Annual OCR Report, Touting Dedication to Website Accessibility, Delivered with Major Accessibility Flaws

August 4, 2020

Last week, the U.S. Department of Education, Office for Civil Rights (OCR) released its Annual Report to the Secretary, the President, and the Congress for Fiscal Year 2019 (PDF), announced in a July 29, 2020 press statement. The report, which is a 44-page untagged PDF, highlights improved outcomes for students with disabilities and touts the creation of a National Web Accessibility Team, tasked with a protocol of "[v]erifying document accessibility." The report is not accessible.

As a federal agency, the OCR is required by Section 508 of the Rehabilitation Act to produce public-facing content that is accessible. In 2017, Section 508 was revised to clarify that by January 2018, covered websites, electronic documents, and software must comply with Web Content Accessibility Guidelines (WCAG) 2.0.

The OCR's report violates key aspects of WCAG and presents a learning opportunity regarding very common and highly-preventable accessibility barriers to avoid.

To be usable by people who use assistive technology like screen readers, PDFs have to be tagged, the process by which the intended structure, the correct reading order, and graphical elements are identified. By failing to be tagged, the report does not meet even a minimum level of accessibility.

The report also fails to meet minimum color contrast requirements outlined in WCAG; fails to present adequate text alternatives for graphical content, like figures, charts, and graphs; and fails to make best use of document properties like Document Title.

Collectively, these barriers create a document that cannot be considered accessible, with or without the use of assistive technology.

Among other things, the Annual Report includes statistics about the number of complaints resolved during fiscal year 2019, information about policy and regulatory changes, and protocols and results of the newly-formed National Web Accessibility Team. It also includes some historical figures comparing the first three years of the Trump Administration to the prior administration.

Secretary of Education Betsy DeVos says in the press statement:

"Despite the media's efforts to ignore OCR's track record under this Administration, the facts speak for themselves: Because of the hard work at the Office for Civil Rights, more students are getting results, and institutions are being held accountable."

It's an unfortunate fact that this report can't be confidently or independently used by many members of the public or students with disabilities; however, there are key lessons to take away for others interested in delivering accessible PDF documents:

  • Tag your PDFs. A properly-tagged PDF will let assistive tech like screen readers identify and communicate hierarchy, structure, and information. When a PDF is completely untagged, as is the case here, the content is: completely unavailable; unreliable, as read-aloud tools in browsers or PDF readers can try to read the text they can find, but without confidence in accuracy and reading order, without structure like headings and lists, and without descriptions of images, charts, and other graphics; or forced to be auto-tagged by a PDF reader in an effort to make the content available to the user, which will contain inaccuracies and redundancies, and will not account for text alternatives. Tagging a PDF is the entry-level consideration for it to be considered accessible.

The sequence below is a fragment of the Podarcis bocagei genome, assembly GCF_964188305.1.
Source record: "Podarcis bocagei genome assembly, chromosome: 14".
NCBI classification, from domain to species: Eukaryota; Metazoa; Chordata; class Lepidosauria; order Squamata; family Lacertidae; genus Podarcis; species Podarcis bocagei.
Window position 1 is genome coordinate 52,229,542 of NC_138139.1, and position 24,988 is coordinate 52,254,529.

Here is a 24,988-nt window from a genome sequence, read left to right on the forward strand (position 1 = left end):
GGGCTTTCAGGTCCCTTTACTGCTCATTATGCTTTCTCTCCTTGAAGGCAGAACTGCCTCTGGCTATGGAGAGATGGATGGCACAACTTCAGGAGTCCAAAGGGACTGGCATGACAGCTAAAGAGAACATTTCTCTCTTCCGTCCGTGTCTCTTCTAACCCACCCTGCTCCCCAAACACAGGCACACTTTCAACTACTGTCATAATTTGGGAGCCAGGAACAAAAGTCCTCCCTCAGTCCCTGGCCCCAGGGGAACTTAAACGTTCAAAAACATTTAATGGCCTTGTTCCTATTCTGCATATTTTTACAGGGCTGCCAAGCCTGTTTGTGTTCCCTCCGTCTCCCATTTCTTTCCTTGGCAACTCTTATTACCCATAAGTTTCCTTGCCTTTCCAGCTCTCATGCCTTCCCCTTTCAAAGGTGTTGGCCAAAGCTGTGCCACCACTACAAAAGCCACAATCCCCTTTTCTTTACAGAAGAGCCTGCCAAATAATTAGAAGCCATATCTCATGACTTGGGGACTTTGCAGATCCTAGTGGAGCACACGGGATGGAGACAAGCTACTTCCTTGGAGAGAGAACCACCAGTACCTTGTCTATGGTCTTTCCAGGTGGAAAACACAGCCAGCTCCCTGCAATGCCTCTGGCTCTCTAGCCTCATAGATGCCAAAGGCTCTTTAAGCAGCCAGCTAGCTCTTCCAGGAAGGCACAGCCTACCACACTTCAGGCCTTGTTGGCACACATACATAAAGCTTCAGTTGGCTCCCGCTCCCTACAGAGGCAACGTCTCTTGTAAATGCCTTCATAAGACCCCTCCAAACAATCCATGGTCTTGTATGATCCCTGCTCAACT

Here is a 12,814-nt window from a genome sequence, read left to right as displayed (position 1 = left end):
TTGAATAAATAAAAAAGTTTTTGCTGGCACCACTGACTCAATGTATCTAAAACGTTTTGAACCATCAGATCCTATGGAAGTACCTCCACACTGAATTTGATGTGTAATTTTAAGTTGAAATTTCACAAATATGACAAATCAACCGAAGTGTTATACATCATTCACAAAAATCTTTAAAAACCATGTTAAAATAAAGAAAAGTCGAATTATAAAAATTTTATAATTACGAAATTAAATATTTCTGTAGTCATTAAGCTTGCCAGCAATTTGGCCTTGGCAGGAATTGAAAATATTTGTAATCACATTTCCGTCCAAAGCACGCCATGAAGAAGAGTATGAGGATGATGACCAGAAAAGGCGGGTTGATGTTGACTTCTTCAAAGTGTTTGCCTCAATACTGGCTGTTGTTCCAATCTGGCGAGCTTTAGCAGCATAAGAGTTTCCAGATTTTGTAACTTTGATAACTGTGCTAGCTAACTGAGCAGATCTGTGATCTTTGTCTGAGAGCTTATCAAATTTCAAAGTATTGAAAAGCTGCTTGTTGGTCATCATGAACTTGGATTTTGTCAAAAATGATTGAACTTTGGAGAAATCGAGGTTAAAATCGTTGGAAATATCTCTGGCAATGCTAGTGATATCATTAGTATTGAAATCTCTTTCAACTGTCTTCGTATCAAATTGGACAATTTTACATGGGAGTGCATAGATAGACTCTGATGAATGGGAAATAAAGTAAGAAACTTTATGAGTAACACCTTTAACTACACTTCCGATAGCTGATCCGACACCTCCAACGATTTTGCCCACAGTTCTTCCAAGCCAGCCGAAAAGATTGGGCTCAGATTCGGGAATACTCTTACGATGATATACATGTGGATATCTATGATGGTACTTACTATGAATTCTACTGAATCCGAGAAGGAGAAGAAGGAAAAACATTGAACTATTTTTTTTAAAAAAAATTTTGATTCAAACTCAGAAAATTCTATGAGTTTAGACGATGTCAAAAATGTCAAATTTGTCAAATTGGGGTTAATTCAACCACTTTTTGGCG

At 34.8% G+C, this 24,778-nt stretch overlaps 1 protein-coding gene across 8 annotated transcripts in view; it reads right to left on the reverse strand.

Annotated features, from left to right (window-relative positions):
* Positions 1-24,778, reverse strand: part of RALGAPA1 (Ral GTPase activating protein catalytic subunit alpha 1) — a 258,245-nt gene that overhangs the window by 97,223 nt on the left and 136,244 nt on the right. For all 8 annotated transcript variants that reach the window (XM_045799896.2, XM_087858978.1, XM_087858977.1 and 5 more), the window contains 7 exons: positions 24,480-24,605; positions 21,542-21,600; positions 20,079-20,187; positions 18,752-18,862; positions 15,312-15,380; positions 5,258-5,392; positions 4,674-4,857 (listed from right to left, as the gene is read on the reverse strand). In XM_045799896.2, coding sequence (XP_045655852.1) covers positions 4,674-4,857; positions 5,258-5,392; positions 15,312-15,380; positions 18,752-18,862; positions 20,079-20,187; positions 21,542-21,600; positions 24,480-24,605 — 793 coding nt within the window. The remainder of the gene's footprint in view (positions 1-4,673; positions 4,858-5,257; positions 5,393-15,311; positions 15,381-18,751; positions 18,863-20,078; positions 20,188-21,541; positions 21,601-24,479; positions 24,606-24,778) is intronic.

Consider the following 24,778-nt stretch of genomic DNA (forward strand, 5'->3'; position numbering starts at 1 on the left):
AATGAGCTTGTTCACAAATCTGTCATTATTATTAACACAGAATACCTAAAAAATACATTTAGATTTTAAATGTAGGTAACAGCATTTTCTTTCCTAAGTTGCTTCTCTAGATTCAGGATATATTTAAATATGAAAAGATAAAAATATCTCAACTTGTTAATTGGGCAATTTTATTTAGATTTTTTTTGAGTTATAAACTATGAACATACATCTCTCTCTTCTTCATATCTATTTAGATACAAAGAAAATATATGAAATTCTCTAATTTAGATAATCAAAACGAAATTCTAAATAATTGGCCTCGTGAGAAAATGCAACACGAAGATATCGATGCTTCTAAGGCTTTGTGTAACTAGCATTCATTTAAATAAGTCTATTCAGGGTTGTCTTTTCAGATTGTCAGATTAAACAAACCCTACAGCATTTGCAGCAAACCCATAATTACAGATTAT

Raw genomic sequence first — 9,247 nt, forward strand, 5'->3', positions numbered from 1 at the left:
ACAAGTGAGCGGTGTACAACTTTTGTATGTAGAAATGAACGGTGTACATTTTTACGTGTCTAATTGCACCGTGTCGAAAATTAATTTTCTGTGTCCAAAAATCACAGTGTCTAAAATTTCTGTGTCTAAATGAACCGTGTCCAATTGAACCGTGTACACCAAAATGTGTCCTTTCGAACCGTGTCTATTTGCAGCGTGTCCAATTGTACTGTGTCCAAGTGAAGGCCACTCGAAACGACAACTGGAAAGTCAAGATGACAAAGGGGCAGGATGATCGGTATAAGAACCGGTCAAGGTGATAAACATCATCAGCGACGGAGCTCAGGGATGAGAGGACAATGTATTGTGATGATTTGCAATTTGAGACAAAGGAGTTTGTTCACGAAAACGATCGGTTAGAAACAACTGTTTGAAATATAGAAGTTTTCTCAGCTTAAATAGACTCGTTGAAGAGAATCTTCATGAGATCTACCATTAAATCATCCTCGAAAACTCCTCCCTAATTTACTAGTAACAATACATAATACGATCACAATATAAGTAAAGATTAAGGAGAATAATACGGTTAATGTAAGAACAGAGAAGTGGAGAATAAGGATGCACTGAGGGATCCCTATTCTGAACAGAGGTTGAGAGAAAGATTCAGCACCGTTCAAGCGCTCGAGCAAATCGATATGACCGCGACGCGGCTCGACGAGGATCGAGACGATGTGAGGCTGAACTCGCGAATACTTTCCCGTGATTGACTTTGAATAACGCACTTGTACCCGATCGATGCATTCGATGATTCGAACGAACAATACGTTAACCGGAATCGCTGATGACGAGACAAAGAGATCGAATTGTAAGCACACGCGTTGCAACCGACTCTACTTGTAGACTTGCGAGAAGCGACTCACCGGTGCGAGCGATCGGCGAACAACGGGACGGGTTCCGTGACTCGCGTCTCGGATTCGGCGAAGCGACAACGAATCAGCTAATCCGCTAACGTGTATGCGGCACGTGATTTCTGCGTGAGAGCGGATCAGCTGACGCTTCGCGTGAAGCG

• Choose colors thoughtfully. WCAG specifies that most content should meet a minimum contrast ratio of 4.5:1, with some exceptions for large text or some interface elements that have a lower acceptable threshold of 3:1. This ratio is the numerical value assigned to the difference in light between two colors, or, how well one color stands out from another. When colors have sufficient contrast, most people will be able to read the information. When they have lower contrast, as is the case with some of the colors in the Annual Report, many people with low vision, color blindness, or other conditions will be unable to distinguish the information correctly, if at all. Color contrast is easy, but very important, to check with tools like the a11y® Color Contrast Accessibility Validator.
  • Test your content. There are aspects of accessibility that sometimes are subjective; even the most seasoned accessibility professional will admit this. Subject matter experts are trained in proper testing protocols and are qualified to make judgment calls that they believe will best-serve the end user of the content while keeping in mind the intended use case of the website or app owner. Many aspects of accessibility, however, are cut-and-dry. For example, no accessibility professional would argue that an untagged PDF is accessible, or that colors that badly fail color contrast expectations are accessible. These kinds of issues can be carefully planned for, tested, and fixed by including subject matter experts in the creation and remediation of digital content, as these failures are completely avoidable and entirely unnecessary. If there is a lesson to be learned here, it's the reminder to include those experts, whether they're in-house or vendors, to avoid discriminating against people with disabilities and violating laws like Section 508.

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